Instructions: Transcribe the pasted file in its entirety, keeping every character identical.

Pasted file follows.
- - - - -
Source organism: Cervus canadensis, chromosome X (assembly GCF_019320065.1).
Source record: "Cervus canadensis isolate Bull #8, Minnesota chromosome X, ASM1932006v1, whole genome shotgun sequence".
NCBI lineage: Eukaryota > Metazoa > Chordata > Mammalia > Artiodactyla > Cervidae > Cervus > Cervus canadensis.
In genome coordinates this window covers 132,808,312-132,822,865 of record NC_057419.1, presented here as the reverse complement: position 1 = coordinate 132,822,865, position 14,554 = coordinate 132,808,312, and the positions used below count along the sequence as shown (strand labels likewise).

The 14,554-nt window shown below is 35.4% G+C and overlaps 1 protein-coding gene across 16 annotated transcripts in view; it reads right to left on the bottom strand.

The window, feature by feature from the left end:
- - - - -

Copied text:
Source organism: Cervus canadensis, chromosome X (assembly GCF_019320065.1).
Source record: "Cervus canadensis isolate Bull #8, Minnesota chromosome X, ASM1932006v1, whole genome shotgun sequence".
NCBI lineage: Eukaryota > Metazoa > Chordata > Mammalia > Artiodactyla > Cervidae > Cervus > Cervus canadensis.
In genome coordinates this window covers 132,808,312-132,822,865 of record NC_057419.1, presented here as the reverse complement: position 1 = coordinate 132,822,865, position 14,554 = coordinate 132,808,312, and the positions used below count along the sequence as shown (strand labels likewise).

The 14,554-nt window shown below is 35.4% G+C and overlaps 1 protein-coding gene across 16 annotated transcripts in view; it reads right to left on the bottom strand.

The window, feature by feature from the left end: